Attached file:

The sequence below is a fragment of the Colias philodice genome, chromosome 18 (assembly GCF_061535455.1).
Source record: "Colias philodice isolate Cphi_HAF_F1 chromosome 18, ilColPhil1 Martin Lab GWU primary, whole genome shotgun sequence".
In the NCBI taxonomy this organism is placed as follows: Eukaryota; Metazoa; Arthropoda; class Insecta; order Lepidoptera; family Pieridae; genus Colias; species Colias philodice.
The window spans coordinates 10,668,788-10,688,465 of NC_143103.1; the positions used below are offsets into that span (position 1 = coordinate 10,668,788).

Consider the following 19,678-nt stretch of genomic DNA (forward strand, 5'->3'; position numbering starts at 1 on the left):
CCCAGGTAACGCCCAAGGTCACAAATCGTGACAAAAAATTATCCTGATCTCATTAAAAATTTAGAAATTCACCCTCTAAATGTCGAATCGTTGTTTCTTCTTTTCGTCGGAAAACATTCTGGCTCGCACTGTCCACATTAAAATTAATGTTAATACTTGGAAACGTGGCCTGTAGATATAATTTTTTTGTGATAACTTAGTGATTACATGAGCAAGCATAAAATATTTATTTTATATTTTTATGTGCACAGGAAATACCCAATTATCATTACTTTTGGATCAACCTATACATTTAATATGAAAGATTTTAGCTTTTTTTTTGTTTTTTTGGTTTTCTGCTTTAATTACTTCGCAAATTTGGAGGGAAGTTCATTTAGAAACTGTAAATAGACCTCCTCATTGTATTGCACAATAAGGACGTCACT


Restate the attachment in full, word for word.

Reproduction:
The sequence below is a fragment of the Colias philodice genome, chromosome 18 (assembly GCF_061535455.1).
Source record: "Colias philodice isolate Cphi_HAF_F1 chromosome 18, ilColPhil1 Martin Lab GWU primary, whole genome shotgun sequence".
In the NCBI taxonomy this organism is placed as follows: Eukaryota; Metazoa; Arthropoda; class Insecta; order Lepidoptera; family Pieridae; genus Colias; species Colias philodice.
The window spans coordinates 10,668,788-10,688,465 of NC_143103.1; the positions used below are offsets into that span (position 1 = coordinate 10,668,788).

Consider the following 19,678-nt stretch of genomic DNA (forward strand, 5'->3'; position numbering starts at 1 on the left):
CCCAGGTAACGCCCAAGGTCACAAATCGTGACAAAAAATTATCCTGATCTCATTAAAAATTTAGAAATTCACCCTCTAAATGTCGAATCGTTGTTTCTTCTTTTCGTCGGAAAACATTCTGGCTCGCACTGTCCACATTAAAATTAATGTTAATACTTGGAAACGTGGCCTGTAGATATAATTTTTTTGTGATAACTTAGTGATTACATGAGCAAGCATAAAATATTTATTTTATATTTTTATGTGCACAGGAAATACCCAATTATCATTACTTTTGGATCAACCTATACATTTAATATGAAAGATTTTAGCTTTTTTTTTGTTTTTTTGGTTTTCTGCTTTAATTACTTCGCAAATTTGGAGGGAAGTTCATTTAGAAACTGTAAATAGACCTCCTCATTGTATTGCACAATAAGGACGTCACT